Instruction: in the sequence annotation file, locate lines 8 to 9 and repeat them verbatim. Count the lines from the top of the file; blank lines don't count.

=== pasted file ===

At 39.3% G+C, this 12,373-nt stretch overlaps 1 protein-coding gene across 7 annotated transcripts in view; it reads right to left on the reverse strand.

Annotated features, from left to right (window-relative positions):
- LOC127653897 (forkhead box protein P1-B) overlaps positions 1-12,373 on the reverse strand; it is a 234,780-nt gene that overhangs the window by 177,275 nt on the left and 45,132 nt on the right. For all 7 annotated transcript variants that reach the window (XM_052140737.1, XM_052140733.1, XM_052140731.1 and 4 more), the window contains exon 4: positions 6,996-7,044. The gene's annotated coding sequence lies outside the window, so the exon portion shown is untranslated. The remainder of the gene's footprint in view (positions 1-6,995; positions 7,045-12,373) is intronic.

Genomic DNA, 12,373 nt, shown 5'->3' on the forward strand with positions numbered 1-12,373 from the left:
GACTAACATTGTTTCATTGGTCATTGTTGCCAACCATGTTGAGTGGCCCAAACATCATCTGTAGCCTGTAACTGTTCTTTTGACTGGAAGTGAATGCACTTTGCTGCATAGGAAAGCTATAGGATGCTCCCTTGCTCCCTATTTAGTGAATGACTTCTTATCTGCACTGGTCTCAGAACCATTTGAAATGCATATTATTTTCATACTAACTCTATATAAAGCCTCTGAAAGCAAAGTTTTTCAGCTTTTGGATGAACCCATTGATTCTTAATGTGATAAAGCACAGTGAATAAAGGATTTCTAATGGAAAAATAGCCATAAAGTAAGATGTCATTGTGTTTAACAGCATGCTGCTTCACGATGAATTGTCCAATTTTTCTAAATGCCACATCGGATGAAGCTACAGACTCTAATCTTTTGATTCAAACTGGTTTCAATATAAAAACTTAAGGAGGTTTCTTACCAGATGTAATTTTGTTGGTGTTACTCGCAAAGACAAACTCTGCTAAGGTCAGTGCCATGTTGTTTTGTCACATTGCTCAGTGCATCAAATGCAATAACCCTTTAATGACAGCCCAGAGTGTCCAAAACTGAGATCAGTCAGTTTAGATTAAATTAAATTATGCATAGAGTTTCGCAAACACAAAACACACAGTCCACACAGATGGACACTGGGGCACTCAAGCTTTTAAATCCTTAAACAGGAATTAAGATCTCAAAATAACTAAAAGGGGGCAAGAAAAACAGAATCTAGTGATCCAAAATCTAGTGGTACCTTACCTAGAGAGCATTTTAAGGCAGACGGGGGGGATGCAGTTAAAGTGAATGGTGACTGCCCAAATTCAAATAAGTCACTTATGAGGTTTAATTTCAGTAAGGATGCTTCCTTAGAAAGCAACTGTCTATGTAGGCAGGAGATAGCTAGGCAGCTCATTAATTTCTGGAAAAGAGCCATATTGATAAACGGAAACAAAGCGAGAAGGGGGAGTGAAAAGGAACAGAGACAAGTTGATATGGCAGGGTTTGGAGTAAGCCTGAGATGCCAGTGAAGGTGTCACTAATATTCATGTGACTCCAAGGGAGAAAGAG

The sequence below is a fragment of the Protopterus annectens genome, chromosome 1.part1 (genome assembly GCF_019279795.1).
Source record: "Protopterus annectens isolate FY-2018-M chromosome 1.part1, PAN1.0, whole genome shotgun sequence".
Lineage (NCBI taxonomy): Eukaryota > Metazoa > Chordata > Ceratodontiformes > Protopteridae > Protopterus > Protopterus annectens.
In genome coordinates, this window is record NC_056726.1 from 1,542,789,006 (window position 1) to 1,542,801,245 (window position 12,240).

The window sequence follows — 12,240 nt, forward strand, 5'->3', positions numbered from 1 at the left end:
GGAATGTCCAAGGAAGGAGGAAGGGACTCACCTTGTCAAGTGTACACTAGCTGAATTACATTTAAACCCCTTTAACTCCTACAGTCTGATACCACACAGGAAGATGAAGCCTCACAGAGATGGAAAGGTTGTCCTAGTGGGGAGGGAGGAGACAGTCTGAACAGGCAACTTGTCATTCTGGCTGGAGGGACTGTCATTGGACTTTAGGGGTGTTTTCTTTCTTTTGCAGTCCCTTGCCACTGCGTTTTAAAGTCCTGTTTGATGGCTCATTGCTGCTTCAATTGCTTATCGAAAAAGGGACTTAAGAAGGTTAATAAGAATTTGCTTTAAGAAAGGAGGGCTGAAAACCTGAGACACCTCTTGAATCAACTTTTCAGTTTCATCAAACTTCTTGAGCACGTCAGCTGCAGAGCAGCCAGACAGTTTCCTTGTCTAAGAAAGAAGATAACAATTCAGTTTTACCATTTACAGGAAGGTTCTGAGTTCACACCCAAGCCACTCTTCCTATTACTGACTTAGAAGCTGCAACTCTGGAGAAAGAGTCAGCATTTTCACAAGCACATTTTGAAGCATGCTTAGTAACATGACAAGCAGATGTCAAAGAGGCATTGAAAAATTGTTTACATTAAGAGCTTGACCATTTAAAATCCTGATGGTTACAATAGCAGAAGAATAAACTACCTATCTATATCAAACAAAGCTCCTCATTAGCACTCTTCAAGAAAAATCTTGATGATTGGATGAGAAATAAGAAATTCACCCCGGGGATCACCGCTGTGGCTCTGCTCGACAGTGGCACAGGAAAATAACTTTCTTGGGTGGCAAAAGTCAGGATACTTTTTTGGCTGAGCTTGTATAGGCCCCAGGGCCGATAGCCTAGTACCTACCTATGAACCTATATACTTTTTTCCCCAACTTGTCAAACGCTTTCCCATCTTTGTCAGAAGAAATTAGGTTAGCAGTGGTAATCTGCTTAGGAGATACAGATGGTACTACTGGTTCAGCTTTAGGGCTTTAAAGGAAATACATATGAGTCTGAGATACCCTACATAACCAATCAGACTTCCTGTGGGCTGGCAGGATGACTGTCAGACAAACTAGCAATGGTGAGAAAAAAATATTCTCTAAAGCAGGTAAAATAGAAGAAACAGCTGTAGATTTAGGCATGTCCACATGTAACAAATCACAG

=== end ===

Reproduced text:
Lineage (NCBI taxonomy): Eukaryota > Metazoa > Chordata > Ceratodontiformes > Protopteridae > Protopterus > Protopterus annectens.
In genome coordinates, this window is record NC_056726.1 from 1,542,789,006 (window position 1) to 1,542,801,245 (window position 12,240).